Beau Biden, the former state attorney general of Delaware and the eldest son of Vice President Joe Biden, died last Saturday at age 46 after a battle with brain cancer. Today, a crowd of around 1,000 people — including President Barack Obama, Bill and Hillary Clinton, and several other leading American political figures — gathered for the funeral at St. Anthony of Padua Roman Catholic Church in Washington, DC.
While officials have not revealed the type of brain cancer that resulted in Beau Biden's death, the loss comes as Congress considers the 21st Century Cures Act, a piece of legislation that experts say could lead to new treatments for brain tumors and other types of cancer.
Sally Davis, CEO of the National Brain Tumor Society, a nonprofit dedicated to improving the pace of drug discovery and development, wrote an editorial last week for The Hill urging Congress to approve the bill, which she said could "jumpstart new treatments for brain tumors and many other cancers while optimizing the FDA's approval process."
The House Energy and Commerce Committee recently passed the legislation with a unanimous 51-0 vote. Representative Fred Upton, a Republican from Michigan and the chairman of the Energy and Commerce Committee, has said the bill will speed up the cumbersome clinical trials needed to get FDA approval for new types of drugs and treatments. Upton said the proposal would get rid of "unnecessary paperwork" that "wastes time and money."
"Clinical trials are slow and expensive," Upton wrote in early May. "In fact, their cost and time to completion are at all-time highs. While there has been a number promising advancements, our current regulatory structure does not fully embrace the potential of personalized medicine."
Asked about the impact that Beau Biden's death might have on the 21st Century Cures Act, Upton told VICE News that he and Joe Biden have discussed the legislation previously, and that the vice president supports it.
"My heart breaks for the vice president as he mourns the loss of his son," Upton said. "Vice President Biden is a friend and a leader. He and I have spoken about the 21st Century Cures initiative, and we both understand this bill, this conversation, is something that will help deliver hope to all patients and their loved ones. The vice president has had to deal with too much grief. I look forward to working with him and finishing the hopeful work of 21st Century Cures."
Representative Diana DeGette, a Democrat from Colorado who co-authored the bill, has said it would provide "billions in support for our premier research and development institutions and comprehensive reform of our systems."
Nearly 23,000 adults will be diagnosed with primary brain cancers this year, according to Cancer.net, a website of the American Society of Clinical Oncology. Brain tumors are the leading cause of cancer-related death in children under 14. People diagnosed with glioblastoma multiforme (GBM), the most common and aggressive form of primary malignant brain tumor, typically survive less than 15 months.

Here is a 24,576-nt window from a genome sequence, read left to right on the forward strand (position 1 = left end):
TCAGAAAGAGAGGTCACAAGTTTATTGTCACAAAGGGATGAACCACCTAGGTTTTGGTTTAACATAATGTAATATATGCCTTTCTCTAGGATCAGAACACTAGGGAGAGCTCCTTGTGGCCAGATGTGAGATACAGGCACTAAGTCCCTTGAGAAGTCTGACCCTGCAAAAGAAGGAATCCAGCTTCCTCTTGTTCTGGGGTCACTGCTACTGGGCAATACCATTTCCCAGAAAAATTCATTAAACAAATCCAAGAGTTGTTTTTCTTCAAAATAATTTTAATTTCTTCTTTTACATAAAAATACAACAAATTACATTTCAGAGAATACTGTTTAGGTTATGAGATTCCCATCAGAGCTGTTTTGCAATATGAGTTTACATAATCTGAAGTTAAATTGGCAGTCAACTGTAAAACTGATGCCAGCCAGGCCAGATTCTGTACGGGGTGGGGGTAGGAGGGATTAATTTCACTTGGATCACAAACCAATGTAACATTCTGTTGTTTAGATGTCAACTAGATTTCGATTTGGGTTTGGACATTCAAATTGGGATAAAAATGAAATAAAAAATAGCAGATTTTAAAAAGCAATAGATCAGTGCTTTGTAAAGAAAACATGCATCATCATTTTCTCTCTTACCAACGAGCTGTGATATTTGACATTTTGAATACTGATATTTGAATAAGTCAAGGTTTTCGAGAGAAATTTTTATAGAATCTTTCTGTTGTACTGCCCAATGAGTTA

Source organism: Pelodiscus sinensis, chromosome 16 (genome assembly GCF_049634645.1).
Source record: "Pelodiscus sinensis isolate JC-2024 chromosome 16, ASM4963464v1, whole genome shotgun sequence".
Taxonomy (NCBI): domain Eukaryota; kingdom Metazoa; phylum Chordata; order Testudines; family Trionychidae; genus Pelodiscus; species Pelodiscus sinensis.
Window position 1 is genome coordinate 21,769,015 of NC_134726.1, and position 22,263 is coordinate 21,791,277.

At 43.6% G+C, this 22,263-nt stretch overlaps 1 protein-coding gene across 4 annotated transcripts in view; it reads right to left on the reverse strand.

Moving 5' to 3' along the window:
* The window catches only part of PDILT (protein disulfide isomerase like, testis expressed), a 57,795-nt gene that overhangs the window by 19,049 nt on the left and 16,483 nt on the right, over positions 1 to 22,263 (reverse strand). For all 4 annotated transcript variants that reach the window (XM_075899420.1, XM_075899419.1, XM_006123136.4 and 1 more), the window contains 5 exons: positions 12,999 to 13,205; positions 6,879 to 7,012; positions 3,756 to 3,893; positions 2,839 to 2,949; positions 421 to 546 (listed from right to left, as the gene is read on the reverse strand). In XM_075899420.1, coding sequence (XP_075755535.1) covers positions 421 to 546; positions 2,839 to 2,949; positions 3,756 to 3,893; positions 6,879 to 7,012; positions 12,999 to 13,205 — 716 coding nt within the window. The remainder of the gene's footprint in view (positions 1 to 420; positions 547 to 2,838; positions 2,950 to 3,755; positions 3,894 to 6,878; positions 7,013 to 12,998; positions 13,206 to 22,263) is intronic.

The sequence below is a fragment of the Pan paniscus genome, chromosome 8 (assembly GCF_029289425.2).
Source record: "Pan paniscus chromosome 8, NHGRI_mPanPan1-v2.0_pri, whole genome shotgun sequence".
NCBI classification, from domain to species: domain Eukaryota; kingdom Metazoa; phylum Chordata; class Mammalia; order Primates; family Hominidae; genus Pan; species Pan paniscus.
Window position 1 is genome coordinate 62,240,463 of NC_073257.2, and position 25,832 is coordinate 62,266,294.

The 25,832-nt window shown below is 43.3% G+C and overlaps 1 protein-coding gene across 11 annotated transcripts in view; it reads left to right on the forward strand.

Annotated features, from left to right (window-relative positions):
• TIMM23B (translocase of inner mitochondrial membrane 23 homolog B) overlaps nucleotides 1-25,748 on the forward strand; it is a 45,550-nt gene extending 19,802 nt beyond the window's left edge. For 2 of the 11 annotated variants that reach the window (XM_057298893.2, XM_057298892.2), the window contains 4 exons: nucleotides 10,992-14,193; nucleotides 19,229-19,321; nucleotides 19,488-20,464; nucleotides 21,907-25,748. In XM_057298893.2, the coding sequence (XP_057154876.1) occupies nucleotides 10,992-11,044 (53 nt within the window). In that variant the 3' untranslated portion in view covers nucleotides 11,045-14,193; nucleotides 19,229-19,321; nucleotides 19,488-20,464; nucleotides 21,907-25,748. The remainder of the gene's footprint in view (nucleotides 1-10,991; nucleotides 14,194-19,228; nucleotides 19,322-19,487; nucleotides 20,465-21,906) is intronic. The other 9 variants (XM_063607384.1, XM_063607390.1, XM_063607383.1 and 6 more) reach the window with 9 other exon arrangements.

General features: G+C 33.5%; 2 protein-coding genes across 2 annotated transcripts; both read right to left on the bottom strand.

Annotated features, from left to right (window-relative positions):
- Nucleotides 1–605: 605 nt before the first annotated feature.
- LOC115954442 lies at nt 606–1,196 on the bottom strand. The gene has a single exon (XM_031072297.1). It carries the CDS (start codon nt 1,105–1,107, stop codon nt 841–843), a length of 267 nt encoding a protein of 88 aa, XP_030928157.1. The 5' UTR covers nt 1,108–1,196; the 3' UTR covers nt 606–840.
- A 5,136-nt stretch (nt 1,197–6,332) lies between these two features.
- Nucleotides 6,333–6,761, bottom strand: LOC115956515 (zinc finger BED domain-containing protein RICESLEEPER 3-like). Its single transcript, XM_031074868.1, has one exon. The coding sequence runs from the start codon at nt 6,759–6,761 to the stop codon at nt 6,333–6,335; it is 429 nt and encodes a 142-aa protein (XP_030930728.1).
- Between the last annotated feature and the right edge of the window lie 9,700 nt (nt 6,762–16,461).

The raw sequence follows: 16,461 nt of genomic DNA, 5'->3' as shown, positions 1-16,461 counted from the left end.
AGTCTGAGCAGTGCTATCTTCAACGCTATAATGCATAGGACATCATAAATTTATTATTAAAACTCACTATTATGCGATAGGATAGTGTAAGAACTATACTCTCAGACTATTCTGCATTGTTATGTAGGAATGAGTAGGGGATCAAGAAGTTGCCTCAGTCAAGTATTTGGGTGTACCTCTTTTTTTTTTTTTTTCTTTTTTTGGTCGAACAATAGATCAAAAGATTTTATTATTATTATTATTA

Critics have taken issue with the portions of the legislation devoted to the development of new drugs. According to the Wall Street Journal, language in one section would allow the FDA to approve additional uses for drugs without having to rely on randomized controlled trials.
"We don't know what will happen," Thomas Moore, senior scientist at the Institute for Safe Medicine Practices, a non-profit that tracks drug safety issues, told the _Journal. _"Will it open the door to a wholesale reworking of clinical trial requirements? They are pushing the FDA to consider types of evidence that's not been previously regarded as reliable enough."
Even without the help of the 21st Century Cures Act, scientists are closing in on groundbreaking new treatments that have the potential to revolutionize the way doctors fight cancer. In February, VICE on HBO broadcast "Killing Cancer," a special report that focused on the way viruses such as measles and HIV are being used to attack cancer cells and shrink tumors. The episode also helped generate more than $2 million in cancer research donations.
According to the_Washington Post_, Beau Biden received traditional forms of treatment after his initial cancer diagnosis in August 2013, undergoing surgery, radiation, and chemotherapy. He was able to return to work in November 2013. As a major in the Delaware National Guard and an Iraq War veteran, when Biden's cancer recurred this spring he received treatment at the Walter Reed National Military Medical Center.
Both the House of Representatives and the Senate adopted resolutions expressing sorrow over Beau Biden's death. According to the Associated Press, the Beau Biden Foundation for the Protection of Children, established last week to continue his efforts to protect children from sexual predators, has already received more than 1,100 donations totaling roughly $175,000.
Follow Purvi Thacker on Twitter: __@purvi21
VICE News' Kayla Ruble contributed reporting